On August 15, Kyrgyz Prime Minister Almazbek Atambayev promised he will end the contract with Washington on the US Transit Center in Bishkek in 2014, when the International Security Assistance Forces (ISAF) plans to withdraw from Afghanistan. “The contract for the Transit Center will expire in 2014. Our position is the following: we will notify in six months the US side of the termination of the contract in full compliance with assumed obligations and from 2014 there will be the first major civilian international transport junction,” the prime minister said (www.24.kg, August 15).
Atambayev’s statement raised a fresh wave of speculation in international media about the future of the US presence in the region, attracting attention to his persona as a pro-Russian hardliner. However, what most analysts have missed is that such media frenzy is exactly what the prime minister sought by making such a statement ahead of the presidential elections scheduled for October 30. Over the past few weeks the politician has been engaged in a number of populist projects as part of his presidential campaign, such as erecting new statues in Bishkek, subsidizing labor migrants’ travel to Russia, and promising to join the Russian-led Customs Union.
This is not the first time Atambayev has threatened to oust the transit center. In a similar populist mood shortly after the April 2010 regime change, he promised to reduce the US presence in the country while also praising Russia’s positive involvement in the country. “Russia has been our stable partner, but what did the United States do?” Atambayev asked during a press conference in April 2010 in Bishkek. Since that event, he has rarely touched upon the issue.
Atambayev is frantically seeking to boost both his domestic and regional popularity to prevail over other presidential candidates. Securing Russian support has always been the easiest and safest strategy for Atambayev. The prime minister knows how to leverage the Russian political leadership in times of crisis. During his trip to Moscow earlier this year, he said that Russian fuel exports were a “present” for Kyrgyzstan. To which his Russian counterpart, Vladimir Putin, replied: “This was not a present, but an element of [Russia’s] support” (http://www.ann.kg, July 21). In a symbolic gesture shortly before his trip to Moscow, Atambayev named one of the country’s mountain-peaks in honor of Putin.
Unlike the country’s President, Rosa Otunbayeva, who maintains a balanced approach in foreign policy, Atambayev has neither the skill, nor experience to engage with his Western partners. For him it is easier to broker deals with the Russian leadership than learning new modes of communication with his Western counterparts.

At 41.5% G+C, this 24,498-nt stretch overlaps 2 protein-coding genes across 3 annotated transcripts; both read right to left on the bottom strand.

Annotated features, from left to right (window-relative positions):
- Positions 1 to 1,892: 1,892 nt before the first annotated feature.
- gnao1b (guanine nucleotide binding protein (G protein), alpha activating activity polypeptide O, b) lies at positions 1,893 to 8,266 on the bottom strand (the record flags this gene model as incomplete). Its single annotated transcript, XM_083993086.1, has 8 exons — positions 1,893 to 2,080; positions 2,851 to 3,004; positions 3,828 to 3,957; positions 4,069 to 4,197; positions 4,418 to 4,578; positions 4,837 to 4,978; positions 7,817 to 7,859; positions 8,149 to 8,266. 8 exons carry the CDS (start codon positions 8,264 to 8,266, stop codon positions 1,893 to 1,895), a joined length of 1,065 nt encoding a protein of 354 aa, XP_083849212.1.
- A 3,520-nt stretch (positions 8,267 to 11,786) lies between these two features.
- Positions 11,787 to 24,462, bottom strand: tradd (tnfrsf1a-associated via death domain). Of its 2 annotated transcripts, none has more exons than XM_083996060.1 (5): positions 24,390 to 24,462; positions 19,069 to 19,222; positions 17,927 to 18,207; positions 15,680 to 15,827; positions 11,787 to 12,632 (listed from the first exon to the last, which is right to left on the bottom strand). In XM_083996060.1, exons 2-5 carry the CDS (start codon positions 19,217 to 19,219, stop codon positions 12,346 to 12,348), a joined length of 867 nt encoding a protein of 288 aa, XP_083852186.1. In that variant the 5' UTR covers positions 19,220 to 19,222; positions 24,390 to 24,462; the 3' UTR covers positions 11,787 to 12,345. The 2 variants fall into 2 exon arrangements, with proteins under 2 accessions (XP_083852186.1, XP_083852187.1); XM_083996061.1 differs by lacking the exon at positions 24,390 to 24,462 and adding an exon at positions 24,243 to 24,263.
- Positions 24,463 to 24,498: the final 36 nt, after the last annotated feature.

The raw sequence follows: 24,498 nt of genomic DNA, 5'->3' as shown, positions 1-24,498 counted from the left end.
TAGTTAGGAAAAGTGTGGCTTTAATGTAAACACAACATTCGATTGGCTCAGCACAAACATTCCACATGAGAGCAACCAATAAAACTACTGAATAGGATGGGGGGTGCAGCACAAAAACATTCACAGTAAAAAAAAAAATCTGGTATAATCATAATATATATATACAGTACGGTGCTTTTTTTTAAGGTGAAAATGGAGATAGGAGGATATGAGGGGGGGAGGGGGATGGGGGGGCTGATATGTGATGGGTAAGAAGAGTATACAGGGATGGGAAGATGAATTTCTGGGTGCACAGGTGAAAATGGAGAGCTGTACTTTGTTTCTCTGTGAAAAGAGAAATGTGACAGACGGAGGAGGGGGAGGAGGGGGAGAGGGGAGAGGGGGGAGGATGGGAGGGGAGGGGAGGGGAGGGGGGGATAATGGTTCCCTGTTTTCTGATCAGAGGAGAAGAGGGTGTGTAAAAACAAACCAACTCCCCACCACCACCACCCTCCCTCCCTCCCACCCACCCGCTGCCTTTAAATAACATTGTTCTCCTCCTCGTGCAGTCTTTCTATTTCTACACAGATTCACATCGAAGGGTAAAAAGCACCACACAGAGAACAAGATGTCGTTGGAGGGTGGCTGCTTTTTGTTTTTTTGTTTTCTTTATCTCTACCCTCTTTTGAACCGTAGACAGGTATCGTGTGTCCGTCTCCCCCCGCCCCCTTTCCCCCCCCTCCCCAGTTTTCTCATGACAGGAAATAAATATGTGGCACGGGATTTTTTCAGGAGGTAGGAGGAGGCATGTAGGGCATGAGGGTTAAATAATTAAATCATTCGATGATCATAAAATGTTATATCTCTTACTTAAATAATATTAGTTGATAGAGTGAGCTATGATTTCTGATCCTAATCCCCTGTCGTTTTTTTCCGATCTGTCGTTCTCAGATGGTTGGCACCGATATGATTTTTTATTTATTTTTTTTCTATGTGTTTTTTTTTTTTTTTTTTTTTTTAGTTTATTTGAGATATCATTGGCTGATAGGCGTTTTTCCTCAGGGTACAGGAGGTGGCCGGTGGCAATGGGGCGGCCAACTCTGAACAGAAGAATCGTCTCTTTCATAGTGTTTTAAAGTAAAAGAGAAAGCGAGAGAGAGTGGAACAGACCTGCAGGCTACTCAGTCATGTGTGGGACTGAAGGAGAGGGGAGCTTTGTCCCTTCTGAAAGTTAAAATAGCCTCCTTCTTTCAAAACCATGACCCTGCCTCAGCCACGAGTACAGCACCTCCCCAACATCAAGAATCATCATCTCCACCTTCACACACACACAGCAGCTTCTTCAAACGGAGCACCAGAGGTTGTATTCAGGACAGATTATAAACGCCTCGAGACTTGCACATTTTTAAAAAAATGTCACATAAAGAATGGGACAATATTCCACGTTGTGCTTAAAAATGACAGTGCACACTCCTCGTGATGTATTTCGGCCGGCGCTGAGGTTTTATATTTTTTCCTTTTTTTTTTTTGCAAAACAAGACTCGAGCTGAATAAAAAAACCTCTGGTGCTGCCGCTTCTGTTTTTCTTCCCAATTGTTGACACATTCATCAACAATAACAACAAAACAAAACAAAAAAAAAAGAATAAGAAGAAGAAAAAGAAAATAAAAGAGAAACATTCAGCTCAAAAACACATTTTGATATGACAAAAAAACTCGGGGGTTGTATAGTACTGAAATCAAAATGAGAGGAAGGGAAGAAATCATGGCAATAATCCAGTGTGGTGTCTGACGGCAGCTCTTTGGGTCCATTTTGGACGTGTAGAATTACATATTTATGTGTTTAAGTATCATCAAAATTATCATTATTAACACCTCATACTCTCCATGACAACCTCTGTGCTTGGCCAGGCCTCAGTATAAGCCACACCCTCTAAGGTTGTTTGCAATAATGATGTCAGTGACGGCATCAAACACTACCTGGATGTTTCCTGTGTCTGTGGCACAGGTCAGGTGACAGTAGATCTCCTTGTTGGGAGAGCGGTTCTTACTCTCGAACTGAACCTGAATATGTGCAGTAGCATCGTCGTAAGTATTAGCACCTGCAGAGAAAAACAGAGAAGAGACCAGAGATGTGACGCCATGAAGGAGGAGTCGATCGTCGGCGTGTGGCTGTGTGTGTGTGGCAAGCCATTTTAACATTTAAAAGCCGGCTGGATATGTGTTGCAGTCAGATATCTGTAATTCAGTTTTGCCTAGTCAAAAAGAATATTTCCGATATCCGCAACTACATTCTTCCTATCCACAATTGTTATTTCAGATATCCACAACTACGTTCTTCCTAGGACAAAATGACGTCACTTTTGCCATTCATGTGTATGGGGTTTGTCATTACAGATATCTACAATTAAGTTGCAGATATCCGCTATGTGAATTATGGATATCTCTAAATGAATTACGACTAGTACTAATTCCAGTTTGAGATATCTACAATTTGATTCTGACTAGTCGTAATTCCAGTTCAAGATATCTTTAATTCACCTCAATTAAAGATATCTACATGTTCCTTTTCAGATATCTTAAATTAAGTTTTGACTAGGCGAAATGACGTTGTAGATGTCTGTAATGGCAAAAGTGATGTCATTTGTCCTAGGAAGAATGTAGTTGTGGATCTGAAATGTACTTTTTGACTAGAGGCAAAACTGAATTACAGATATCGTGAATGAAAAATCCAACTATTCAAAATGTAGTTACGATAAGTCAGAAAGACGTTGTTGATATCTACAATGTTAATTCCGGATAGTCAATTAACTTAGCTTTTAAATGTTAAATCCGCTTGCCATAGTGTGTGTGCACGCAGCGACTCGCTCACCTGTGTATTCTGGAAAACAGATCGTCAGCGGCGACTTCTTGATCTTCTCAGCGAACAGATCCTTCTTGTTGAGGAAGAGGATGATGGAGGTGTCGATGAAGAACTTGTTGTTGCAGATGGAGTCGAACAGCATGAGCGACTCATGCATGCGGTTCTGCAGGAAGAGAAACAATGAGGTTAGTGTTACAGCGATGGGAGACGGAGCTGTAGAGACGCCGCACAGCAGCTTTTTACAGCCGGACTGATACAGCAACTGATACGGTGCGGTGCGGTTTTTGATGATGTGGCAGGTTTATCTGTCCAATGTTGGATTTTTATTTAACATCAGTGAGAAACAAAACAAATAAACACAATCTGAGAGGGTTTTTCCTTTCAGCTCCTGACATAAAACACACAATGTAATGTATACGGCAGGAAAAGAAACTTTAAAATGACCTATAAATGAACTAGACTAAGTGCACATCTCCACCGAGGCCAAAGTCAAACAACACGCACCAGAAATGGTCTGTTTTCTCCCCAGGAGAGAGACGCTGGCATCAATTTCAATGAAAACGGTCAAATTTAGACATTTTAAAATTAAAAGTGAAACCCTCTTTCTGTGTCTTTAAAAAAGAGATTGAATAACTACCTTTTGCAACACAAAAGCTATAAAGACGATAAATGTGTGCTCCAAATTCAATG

While it is difficult to predict the presidential elections’ outcome, Atambayev hopes to secure victory in the first round. His main competitor is likely to be the leader of the Ata-Jurt Party, Kamchybek Tashiyev. Both Atambayev and Tashiyev are members of the ruling coalition in parliament and have considerable political influence in the country. Atambayev enjoys greater popularity in northern Kyrgyzstan, while Tashiyev’s supporters are concentrated almost entirely in the southern areas of the country.
At this point, a second round seems almost inevitable in the presidential election. Both potential frontrunners will be challenged by other candidates who will be unable to win the election, but may succeed in diminishing their share of the vote. Overall, 83 candidates have registered to run in the elections. Most of them will likely drop out before the vote, since they are unable to meet the requirements to become an official candidate.
Contrary to Atambayev’s stance on Manas, defense ministry officials are showing greater interest in engaging in international security cooperation. On August 16, during a meeting with CENTCOM’s Lieutenant-General Vincent Brooks, the Kyrgyz Defense Minister Abibulla Kudaiberdiyev said that Kyrgyzstan is ready to send its troops to participate in UN military operations across the world (www.24.kg, August 16). The minister also noted that Kyrgyzstan’s Armed Forces have been actively collaborating with the international community and are eager to contribute to the international peacekeeping efforts and continue collaboration on Operation Enduring Freedom.
Kudaiberdiyev’s warm welcome reflects the Kyrgyz government’s search for greater international military assistance, as well as its readiness to collaborate with the West on security issues. The US Transit Center certainly offers opportunities for greater engagement with Bishkek’s international partners. Atambayev’s harsh statement blasting the US presence in Kyrgyzstan, on the other hand, should be seen merely as a campaign move by an insecure politician.